Tuesday, January 31, 2012

The Life You Save May Be Your Own: 'Go Red' and Learn About the No. 1 Killer of Women

The TWU Libraries are proud to join the American Heart Association and concerned companies and organizations across America in the fight against heart disease--the #1 killer of women in the U.S., as well as of men--by participating in National Wear Red Day this Friday, February 3rd.

Please join in the fight against this deadly disease--and educate yourself about ways to prevent it--by:


--Wearing red this Friday, February 3rd;
--Viewing Go Red For Women and related materials on display in the first-floor lobby of the Blagg-Huey Library on the Denton campus;
--Joining us on the front steps of the Blagg-Huey Library at 2 p.m. on Friday, February 3rd to be a part of the library's 2012 Wear Red Day photo;
--Visiting the Women's Collection display case on the 2nd floor of the Blagg-Huey Library (look for the red flapper dress!) for interesting facts about heart disease in women;
--Visiting the TWU Houston Center w
ebpage for details on Wear Red Day activities on the Houston campus;
--Perusing the Selected Bibliography of Women and Heart Disease compiled by Reference Librarian Jimmie Lyn Harris;
--Using TWUniversal Search to locate additional TWU resources on women's health and heart disease; and
--Visiting the American Heart Association and Go Red For Women websites to learn about the Go Red For Women movement, their goal, ways to spread the word--and most importantly by far, to learn the signs of a heart attack and ways to reduce your risk of heart disease. A "don't miss": Just a Little Heart Attack, a short film by actress Elizabeth Banks.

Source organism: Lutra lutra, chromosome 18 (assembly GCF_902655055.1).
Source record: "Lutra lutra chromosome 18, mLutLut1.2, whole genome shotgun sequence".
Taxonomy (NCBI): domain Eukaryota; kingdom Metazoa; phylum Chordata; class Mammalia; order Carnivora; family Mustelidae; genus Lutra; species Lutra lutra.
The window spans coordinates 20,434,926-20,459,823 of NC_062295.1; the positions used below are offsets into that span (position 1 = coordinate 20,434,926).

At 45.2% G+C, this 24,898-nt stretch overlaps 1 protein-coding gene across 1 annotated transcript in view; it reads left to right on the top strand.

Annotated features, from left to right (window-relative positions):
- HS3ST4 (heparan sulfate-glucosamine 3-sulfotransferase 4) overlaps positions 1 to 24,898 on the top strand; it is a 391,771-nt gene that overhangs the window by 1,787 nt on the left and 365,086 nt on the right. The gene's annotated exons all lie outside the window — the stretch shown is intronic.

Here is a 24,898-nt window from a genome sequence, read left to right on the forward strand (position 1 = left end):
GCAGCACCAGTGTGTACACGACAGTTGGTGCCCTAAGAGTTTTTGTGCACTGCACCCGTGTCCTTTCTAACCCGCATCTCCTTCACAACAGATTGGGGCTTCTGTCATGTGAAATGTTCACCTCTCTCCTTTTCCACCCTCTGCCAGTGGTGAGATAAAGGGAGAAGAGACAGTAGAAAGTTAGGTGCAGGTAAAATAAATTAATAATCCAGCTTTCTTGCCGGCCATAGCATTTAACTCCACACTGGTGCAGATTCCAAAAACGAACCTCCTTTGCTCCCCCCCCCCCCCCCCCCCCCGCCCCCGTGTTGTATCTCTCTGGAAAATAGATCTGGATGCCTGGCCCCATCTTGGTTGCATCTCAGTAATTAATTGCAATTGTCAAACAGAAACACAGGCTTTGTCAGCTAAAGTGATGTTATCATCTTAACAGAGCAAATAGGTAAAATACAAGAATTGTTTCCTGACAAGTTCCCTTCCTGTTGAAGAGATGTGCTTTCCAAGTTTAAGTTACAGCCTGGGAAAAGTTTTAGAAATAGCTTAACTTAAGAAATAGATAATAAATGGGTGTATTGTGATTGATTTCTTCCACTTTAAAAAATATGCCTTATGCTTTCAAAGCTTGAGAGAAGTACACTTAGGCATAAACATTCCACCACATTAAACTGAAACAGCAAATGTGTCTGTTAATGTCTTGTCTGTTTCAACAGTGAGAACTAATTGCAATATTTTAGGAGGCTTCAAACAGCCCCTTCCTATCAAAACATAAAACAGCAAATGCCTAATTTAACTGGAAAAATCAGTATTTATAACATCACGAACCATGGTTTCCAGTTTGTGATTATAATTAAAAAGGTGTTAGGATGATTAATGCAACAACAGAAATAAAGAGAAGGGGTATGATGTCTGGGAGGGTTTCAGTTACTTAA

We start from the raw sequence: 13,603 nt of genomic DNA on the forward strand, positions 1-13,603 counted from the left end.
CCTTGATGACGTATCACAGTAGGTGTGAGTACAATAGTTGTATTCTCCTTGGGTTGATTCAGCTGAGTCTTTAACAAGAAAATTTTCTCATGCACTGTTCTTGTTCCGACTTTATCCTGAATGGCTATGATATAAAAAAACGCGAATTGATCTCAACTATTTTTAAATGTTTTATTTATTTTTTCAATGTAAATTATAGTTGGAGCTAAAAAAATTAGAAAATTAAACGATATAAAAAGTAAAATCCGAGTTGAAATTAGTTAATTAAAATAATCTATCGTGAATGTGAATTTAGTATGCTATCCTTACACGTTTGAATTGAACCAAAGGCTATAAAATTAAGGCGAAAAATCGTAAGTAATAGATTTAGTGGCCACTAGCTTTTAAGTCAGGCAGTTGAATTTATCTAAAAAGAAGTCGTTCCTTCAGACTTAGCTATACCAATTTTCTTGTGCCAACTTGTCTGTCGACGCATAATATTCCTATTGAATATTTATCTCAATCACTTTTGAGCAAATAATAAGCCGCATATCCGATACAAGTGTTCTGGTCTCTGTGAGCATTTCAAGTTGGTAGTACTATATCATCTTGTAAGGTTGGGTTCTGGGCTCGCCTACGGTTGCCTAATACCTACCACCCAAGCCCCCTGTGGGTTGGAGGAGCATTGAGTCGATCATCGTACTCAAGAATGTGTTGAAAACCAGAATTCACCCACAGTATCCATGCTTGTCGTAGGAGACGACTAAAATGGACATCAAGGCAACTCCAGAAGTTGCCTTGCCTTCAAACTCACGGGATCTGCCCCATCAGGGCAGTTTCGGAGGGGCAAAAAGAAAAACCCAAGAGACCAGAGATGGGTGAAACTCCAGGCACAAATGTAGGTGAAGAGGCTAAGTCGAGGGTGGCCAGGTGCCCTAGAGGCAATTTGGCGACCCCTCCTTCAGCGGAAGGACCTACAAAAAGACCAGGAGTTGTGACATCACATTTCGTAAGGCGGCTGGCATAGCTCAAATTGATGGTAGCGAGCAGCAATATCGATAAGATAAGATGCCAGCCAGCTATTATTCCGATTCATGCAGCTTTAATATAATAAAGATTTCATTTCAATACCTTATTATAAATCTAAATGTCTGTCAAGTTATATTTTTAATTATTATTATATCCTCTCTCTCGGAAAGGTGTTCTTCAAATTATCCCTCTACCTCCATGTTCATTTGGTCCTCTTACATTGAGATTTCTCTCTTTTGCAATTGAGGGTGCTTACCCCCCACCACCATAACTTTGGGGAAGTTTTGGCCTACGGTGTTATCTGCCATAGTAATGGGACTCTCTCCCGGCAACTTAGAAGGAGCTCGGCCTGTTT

Although many people tend to think of heart disease as a man's problem, women can and do get heart disease--in huge numbers. In fact, heart disease--as well as being the number one killer of women in the United States--is a leading cause of disability among them.

If you are an American woman, there is a 1 in 4 chance that you will die of this often-preventable disease--and over a 60% chance that if you suffer a heart attack, you will never make a full recovery. These are scary statistics, but the good news is that there are many ways to reduce your risk of ending up on the wrong end of them.

The older a woman gets, the more likely she is to get heart disease--but whatever your age, the time to take preventive action is now.

Go Red.

--Sandy Cochran

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